How do the reviewers get checked? By the other side, of course. Every other media outlet that promotes the opposing viewpoint will be happy to point out anything wrong and poke holes in what the "non-biased media" is trying to do.
Reputation score of sources
When repeating information obtained from 3rd party sources, the journalist always mentions the source of information. Next to the source the system automatically appends the chances (in percentage) that the information is true.
The truth percentage is calculated based on historic statistics for each particular source. If in the future it turns out that the source was wrong, this goes on its record and lowers the source's overall truth percentage score. When a source's percentage falls below a treshold, the news site can no longer use that source.
This achieves:
  • Weeding out of bad sources.
  • People learn to intuitively take every piece of news with a grain of salt.
  • Increases the source's obligation to stand behind what they report and pay the consequence when it backfires.
Open unbiased press reputation score system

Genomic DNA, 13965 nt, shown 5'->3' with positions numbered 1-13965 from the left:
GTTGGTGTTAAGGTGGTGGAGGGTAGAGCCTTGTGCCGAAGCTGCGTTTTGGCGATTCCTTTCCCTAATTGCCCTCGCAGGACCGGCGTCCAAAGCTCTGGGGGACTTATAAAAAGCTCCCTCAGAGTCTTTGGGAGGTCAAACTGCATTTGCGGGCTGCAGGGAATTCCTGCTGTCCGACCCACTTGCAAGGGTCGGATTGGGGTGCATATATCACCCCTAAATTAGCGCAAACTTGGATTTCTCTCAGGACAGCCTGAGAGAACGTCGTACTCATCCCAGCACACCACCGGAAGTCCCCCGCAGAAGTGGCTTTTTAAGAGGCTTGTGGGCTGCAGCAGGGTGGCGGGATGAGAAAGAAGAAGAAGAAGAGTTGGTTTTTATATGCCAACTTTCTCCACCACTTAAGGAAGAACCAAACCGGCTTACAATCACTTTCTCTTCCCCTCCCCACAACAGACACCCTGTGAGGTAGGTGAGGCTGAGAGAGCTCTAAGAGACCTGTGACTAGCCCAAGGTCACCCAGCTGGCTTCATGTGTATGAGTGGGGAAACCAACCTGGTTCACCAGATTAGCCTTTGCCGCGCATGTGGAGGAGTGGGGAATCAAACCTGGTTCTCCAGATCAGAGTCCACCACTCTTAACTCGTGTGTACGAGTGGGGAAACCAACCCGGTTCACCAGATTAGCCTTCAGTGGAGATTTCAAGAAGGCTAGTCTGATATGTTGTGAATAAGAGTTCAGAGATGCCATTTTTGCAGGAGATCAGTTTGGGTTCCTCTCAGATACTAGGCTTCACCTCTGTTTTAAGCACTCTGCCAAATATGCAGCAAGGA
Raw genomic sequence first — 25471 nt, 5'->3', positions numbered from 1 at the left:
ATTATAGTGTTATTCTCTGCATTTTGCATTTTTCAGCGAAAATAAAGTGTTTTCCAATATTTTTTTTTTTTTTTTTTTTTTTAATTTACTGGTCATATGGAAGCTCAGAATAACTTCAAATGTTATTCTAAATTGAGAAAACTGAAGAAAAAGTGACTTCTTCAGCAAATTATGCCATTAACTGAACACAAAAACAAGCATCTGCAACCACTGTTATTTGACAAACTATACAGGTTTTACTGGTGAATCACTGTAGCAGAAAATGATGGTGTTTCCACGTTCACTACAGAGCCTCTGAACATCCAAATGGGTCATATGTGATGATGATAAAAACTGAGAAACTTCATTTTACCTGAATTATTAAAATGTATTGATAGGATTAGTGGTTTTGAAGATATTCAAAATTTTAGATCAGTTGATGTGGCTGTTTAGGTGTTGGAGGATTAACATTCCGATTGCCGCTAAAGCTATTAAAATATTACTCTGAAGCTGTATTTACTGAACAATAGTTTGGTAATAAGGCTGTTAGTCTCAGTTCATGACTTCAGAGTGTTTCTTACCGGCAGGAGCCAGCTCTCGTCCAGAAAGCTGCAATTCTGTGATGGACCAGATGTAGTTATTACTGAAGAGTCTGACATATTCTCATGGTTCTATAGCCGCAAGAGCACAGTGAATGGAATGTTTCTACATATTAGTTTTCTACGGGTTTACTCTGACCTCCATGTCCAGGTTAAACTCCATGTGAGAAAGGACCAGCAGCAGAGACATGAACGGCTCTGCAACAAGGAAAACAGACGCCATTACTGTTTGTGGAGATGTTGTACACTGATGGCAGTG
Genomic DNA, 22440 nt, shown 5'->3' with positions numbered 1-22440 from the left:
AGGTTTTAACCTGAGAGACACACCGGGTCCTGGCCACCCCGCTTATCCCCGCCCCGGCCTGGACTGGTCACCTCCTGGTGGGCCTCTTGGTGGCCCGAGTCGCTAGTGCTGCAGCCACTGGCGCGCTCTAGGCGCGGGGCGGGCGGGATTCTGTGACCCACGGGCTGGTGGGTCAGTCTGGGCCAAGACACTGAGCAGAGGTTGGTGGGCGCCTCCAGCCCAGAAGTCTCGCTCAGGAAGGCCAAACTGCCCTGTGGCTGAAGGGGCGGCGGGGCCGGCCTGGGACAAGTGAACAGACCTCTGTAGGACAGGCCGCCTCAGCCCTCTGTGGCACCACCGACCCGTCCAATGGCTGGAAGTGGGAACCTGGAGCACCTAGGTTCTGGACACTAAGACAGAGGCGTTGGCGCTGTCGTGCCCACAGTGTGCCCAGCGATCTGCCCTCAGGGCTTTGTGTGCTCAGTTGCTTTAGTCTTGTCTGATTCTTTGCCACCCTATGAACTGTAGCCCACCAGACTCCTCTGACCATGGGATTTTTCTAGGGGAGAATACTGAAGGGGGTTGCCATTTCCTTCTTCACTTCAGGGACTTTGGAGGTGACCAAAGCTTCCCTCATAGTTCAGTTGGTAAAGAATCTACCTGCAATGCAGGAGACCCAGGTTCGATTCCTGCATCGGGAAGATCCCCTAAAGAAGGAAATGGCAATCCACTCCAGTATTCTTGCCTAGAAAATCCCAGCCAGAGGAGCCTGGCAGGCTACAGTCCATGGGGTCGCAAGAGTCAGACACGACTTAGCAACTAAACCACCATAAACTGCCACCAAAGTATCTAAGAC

People with reputable press accreditation get to publicly call each other out via the reputation score system. Any journalist can present a case against another. They point to sentences within a specific article and state what is wrong with them (with evidence if possible). A randomly chosen set of 9 journalists have to weigh in to decide whether the journalist/article in question loses points.
If the journalist loses points, so do all others who reviewed that particular article (menitoned in paragraphs above).
The article has to be edited/re-reviewed within 48 hours or it gets marked as biased/propaganda. All changes go on record and a historic versions of each article can be seen. People can see what was edited and why.
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Creative contributions

How to solve the problem of constructed events?

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Mikhail Korsanov
Mikhail Korsanov May 12, 2022
You know, PR specialists influence on public opinion by creating special events, pretending to be natural. For example, in a war you can pay to special people who take on military uniform of a certain с country, have documents of its millitary personnel, and do some war criminal activity: killing civilian population, raping children, using cruel torture, applying prohibited weapons, etc. So, all evidence and witnesses will say that some country does that. This is one of the leading ways to control public opinion nowadays worldwide. How would your media fight this?
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Darko Savic
Darko Savic17 days ago
When there is a chance of a false flag event, the news should be reported with that possibility well represented.